Obviously, saying this doesn’t cancel out in any way the serious problems with Communion in the hand. It is unfitting for unanointed hands to handle the Body of Christ. It risks profaning Our Lord by the loss of fragments. It is contrary to organic tradition. The living Magisterium itself, as you rightly say, has an obligation to adhere to the tradition and not to contradict it, which would be equivalent to telling the Holy Spirit to get lost. Even Paul VI, who was colorblind and tone-deaf when it came to liturgy, seems to have recognized this (see the strangely contradictory document Memoriale Domini of May 29, 1969, from the Sacred Congregation for Divine Worship, approved by Paul VI), but he was too weak and self-doubting to uphold what he knew to be true. We, on the other hand, should not be weak and self-doubting in following the wisdom of tradition.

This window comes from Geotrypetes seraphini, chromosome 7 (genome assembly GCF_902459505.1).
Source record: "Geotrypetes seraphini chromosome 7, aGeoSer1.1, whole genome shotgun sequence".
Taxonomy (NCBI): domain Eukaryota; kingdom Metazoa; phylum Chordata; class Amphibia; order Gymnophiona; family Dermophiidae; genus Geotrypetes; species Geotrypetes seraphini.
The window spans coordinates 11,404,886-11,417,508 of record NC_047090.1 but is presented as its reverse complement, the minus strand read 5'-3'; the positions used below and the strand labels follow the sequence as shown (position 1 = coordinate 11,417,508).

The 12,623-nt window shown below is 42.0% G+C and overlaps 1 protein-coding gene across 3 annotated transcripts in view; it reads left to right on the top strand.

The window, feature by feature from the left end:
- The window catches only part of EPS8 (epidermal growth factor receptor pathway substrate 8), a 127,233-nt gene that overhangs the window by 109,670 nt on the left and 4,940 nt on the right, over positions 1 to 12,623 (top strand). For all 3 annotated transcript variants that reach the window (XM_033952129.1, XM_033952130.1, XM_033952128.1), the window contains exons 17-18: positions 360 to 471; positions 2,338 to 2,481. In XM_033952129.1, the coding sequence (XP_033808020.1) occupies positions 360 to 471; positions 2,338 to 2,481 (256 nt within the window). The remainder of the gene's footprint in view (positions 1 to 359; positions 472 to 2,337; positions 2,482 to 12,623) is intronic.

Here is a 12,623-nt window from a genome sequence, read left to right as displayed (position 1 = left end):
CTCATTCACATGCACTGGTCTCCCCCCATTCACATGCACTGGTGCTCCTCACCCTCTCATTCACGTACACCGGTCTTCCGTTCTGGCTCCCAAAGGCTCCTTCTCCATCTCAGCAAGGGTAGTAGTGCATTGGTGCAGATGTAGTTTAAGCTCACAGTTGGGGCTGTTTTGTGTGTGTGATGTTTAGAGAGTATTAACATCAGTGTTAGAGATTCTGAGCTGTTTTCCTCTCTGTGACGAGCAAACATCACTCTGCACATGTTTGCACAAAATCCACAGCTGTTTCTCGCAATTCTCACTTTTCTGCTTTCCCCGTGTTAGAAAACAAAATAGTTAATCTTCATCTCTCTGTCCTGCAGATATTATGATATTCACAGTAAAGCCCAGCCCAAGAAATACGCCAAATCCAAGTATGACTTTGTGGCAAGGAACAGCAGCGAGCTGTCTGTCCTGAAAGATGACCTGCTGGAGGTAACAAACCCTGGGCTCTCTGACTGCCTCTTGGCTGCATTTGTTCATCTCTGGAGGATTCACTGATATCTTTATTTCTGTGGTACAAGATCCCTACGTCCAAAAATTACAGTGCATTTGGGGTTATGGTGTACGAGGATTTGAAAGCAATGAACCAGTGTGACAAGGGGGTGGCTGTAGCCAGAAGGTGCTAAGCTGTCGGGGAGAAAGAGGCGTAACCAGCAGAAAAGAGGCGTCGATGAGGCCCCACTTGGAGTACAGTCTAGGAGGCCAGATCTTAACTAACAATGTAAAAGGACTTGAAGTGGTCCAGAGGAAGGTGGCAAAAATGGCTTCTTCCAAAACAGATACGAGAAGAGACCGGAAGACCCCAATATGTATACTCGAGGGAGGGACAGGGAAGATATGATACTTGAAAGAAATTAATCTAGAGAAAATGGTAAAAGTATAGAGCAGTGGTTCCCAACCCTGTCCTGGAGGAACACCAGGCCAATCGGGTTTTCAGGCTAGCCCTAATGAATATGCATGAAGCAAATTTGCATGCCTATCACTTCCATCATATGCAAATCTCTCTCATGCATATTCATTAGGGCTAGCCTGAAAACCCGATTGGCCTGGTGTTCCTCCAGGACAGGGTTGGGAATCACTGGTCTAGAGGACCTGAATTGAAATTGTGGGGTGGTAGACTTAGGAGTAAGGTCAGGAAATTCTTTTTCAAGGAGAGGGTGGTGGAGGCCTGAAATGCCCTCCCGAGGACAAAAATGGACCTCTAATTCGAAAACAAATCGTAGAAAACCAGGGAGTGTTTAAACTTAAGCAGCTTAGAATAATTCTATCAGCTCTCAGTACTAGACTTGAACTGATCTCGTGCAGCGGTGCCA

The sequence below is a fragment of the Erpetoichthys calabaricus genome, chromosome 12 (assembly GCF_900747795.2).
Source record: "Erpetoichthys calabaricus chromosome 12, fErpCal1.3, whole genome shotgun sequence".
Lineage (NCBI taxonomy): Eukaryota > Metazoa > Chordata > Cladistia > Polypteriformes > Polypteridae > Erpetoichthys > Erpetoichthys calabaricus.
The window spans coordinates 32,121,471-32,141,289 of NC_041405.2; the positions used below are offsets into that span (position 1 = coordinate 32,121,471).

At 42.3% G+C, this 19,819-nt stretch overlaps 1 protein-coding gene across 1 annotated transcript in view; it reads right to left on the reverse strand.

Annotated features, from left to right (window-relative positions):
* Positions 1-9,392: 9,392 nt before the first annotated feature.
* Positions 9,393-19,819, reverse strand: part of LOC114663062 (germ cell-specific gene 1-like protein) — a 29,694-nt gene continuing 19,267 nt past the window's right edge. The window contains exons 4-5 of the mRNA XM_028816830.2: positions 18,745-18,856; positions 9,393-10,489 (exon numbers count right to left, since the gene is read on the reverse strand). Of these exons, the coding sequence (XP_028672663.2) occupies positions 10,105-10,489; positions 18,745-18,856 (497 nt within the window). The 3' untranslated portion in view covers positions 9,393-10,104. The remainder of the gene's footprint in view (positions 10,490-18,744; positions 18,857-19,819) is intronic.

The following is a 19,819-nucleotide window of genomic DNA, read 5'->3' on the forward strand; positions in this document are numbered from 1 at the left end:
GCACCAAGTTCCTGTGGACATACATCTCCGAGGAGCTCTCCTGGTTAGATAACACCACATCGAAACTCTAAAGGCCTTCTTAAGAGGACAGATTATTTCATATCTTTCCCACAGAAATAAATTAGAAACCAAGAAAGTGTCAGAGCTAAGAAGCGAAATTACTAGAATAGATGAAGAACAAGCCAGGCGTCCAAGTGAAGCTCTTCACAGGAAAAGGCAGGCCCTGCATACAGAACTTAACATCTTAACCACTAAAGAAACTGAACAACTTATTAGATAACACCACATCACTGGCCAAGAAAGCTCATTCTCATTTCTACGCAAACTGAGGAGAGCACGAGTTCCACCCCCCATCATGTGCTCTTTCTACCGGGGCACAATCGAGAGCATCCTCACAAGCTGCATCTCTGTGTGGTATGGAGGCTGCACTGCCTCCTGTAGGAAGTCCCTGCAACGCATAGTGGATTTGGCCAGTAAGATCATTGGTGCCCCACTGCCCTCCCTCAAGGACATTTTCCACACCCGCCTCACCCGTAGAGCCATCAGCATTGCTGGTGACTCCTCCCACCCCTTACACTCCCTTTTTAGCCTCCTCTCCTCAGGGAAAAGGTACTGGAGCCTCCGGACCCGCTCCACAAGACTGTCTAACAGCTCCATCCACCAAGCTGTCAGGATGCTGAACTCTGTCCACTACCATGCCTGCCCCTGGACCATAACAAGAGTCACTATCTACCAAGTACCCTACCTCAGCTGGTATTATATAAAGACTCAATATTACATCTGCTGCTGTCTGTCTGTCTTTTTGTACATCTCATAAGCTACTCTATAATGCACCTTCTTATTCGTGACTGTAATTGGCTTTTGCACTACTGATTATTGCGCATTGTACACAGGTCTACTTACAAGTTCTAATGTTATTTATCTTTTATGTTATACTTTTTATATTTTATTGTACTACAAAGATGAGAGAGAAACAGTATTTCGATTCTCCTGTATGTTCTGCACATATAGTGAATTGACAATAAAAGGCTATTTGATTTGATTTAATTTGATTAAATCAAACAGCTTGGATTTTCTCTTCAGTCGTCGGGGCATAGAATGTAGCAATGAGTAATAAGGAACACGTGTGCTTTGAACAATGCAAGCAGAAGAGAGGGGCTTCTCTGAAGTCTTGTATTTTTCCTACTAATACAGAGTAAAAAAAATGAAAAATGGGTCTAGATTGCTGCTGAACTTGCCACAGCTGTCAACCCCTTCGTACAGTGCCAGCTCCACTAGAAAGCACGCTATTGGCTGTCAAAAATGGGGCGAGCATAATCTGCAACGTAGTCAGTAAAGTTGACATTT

Some people say Communion in the hand can be sinful in the context of the traditional Latin Mass, because it is forbidden there, yet not sinful in the New Rite, where it is permitted. How could this make any sense? Can something be sinful in one rite but not the next? Or are you saying the act in itself is not a sin, but the knowledge of the receiver can determine their culpability and thus the weight of the sin?

Also, is it always wrong to go against one’s conscience? Let’s say someone’s conscience bothers him about receiving in the hand; should he confess it? I would think yes, and we should never go against our conscience, but I just wanted to clarify.